Earth’s lithosphere is made up of seven large tectonic plates and a number of smaller ones. The theory of plate tectonics that describes how these plates move is about 50 years old. But there’s never really been an understanding of how this system developed, and how the Earth’s shell split into separate plates and started moving.
Now a group of researchers have a possible explanation.
Continue reading “What Cracked the Earth’s Outer Shell and Started its Plate Tectonics?”
Natural processes here on Earth continually re-shape the planet’s surface. Craters from ancient asteroid strikes are erased in a short period of time, in geological terms. So how can researchers understand Earth’s history, and how thoroughly it may have been pummeled by asteroid strikes?
Scientists can turn their attention to our ancient companion, the Moon.
Continue reading “800 Million Years Ago, it Was Raining Asteroids on the Earth and Moon”
Landsat 8 strikes again.
Landsat 8 is the United States Geological Survey’s most recently launched satellite, and it holds the powerful Operational Land Imager (OLI.) The OLI is a powerful multi-spectral imager with a wide dynamic range.
The OLI does a great job of keeping an eye on Earth, and now its captured images of winds in Namibia picking dust up and carrying it out over the Atlantic Ocean.
Continue reading “Dust Seen Streaming Out of Namibia Into the Atlantic Ocean”
The origin of Earth’s water is a big piece of the puzzle in Earth’s history. Did it come from comets and asteroids? From water-bearing space dust? The scientific debate is not settled.
Now a new study shows that water could have been delivered to Earth by organic matter.
Continue reading “Organic Matter Could Have Delivered Earth’s Water”
One under-appreciated space asset is the photography skills of the Russian cosmonauts on board the International Space Station. They are extremely skillful photographers who don’t get the same recognition as their astronaut counterparts in their Earth observation skills. In particular, they have taken some stunning high-oblique shots of objects close to the horizon, with almost an 3-D effect.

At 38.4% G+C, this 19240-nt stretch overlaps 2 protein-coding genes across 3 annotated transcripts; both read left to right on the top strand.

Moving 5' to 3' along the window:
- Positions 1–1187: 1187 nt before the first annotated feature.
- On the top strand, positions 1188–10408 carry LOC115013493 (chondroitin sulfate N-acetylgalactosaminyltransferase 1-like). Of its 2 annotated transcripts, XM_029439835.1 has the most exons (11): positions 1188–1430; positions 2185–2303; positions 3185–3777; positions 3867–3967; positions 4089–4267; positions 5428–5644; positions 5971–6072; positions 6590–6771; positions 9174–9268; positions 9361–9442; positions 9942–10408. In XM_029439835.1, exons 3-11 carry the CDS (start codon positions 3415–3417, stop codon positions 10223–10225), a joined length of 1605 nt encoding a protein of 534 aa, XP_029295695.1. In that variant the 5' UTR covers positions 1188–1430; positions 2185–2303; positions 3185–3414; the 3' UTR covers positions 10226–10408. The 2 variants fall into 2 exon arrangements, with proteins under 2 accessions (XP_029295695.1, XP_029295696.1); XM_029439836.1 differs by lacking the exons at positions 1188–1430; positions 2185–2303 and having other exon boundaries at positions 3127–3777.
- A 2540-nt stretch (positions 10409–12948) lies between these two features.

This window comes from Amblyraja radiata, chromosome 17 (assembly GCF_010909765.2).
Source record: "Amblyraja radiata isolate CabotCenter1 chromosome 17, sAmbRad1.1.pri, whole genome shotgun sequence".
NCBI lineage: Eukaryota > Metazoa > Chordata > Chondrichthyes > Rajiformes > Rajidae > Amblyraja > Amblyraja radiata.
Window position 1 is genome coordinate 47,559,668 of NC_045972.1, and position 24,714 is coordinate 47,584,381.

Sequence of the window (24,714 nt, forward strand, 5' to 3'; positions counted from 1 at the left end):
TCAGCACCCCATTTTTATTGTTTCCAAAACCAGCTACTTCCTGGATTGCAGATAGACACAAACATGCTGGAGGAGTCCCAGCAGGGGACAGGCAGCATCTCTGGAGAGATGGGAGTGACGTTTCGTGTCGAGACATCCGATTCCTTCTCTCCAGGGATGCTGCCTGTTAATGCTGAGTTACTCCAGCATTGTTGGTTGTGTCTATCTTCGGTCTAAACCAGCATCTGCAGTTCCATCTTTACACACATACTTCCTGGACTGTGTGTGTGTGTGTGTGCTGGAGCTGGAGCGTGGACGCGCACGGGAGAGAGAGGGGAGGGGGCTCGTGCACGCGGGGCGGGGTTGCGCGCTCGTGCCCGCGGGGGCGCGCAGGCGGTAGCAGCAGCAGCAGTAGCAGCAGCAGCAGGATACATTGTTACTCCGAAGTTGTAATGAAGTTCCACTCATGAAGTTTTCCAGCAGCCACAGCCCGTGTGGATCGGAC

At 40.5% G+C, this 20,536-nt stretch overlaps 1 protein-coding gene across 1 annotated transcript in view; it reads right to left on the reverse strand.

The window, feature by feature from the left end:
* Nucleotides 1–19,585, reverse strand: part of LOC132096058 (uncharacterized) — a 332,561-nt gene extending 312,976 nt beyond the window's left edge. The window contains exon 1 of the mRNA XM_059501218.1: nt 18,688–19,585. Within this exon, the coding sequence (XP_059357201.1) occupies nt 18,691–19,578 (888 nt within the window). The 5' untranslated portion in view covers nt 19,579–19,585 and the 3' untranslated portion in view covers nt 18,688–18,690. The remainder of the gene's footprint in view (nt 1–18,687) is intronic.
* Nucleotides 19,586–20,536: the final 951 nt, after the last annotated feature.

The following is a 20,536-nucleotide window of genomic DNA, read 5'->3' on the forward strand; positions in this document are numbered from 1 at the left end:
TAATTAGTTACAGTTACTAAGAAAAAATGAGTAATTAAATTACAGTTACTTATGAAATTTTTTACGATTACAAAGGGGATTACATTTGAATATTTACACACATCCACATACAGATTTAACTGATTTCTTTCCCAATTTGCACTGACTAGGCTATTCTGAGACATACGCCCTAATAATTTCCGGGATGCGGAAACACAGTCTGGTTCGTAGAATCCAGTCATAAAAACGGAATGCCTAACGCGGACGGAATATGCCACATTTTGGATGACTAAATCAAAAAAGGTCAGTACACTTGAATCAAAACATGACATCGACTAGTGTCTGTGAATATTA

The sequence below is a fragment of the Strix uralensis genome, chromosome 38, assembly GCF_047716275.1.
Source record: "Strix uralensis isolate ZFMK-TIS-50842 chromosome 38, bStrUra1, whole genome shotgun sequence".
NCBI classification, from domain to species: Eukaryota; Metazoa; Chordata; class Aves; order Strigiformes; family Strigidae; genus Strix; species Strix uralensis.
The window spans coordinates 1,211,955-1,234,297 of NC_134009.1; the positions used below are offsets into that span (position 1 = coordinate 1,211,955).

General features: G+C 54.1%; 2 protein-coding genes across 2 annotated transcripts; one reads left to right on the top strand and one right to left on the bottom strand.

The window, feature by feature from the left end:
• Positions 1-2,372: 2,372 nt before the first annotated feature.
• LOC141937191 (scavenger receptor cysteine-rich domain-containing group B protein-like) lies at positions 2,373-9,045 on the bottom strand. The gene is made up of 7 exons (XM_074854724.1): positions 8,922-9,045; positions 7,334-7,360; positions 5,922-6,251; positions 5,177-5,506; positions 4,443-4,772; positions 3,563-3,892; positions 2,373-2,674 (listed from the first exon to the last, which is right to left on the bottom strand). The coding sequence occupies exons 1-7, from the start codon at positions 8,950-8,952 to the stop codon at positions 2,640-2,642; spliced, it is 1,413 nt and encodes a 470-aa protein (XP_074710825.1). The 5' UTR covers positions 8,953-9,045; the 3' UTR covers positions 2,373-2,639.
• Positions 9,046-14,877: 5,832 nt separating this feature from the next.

Continue reading “Mount Everest, Seen from Space!”
Dust plumes are a natural phenomena, part of Earth’s nutrient cycle. They occur when high-velocity winds pick up tiny dry particles from the Earth’s surface and carry them long distances. Every summer, dust plumes from Africa’s Sahara desert travel across the Atlantic Ocean.
They’re usually not this big, and they often sink into the ocean. But this one’s coming right to America.
Continue reading “Watch the Incredible Plume of Dust from Africa Cross the Entire Atlantic Ocean”
An iceberg that calved off of from a larger ice formation has spent three years floating on the ocean near Antarctica. The iceberg broke off of the Larsen Ice Shelf in mid-July 2017. It’s been battered and split up into three pieces, but it’s still going.
Continue reading “This Giant Iceberg Has Been Sailing the Southern Seas for Three Years Now”
If—or hopefully when—we cut our Greenhouse Gas (GHG) emissions, we won’t notice much difference in the climate. The Earth’s natural systems take time to absorb carbon from the atmosphere. We may have to wait decades for the temperatures to drop.
Of course, that doesn’t mean we shouldn’t do it. It’s just that we have to temper our expectations a little.
Continue reading “Even If We Cut Greenhouse Gas Emissions Tomorrow, it Would Take Decades for the Earth to Start Cooling Again”
It seems almost certain that an asteroid impact wiped out the dinosaurs. But only almost. Another competing theory won’t completely go away: the extinction-by-volcano theory.
A new study from the UK piles more evidence on the asteroid side of the debate, while adding a new volcanic twist. These researchers say that volcanic activity actually helped life recover from the asteroid strike.
Continue reading “It Was Almost Certainly an Asteroid Impact that Wiped Out the Dinosaurs. In Fact, Volcanoes Might Have Helped Life Recover”
On July 2, 2019, the Moon cast its shadow on the surface of the Earth. This time, the shadow’s path travelled across the South Pacific Ocean. It also passed over some of Argentina and Chile. For surface dwellers in the path, the Moon briefly blocked the Sun, turning night into day.
But for one “eye” in orbit around the Moon, the view was different. A camera on a tiny satellite watched as the circular shadow of the Moon moved over the Earth’s surface.
Continue reading “Last Year’s Total Solar Eclipse on Earth, Seen From the Moon”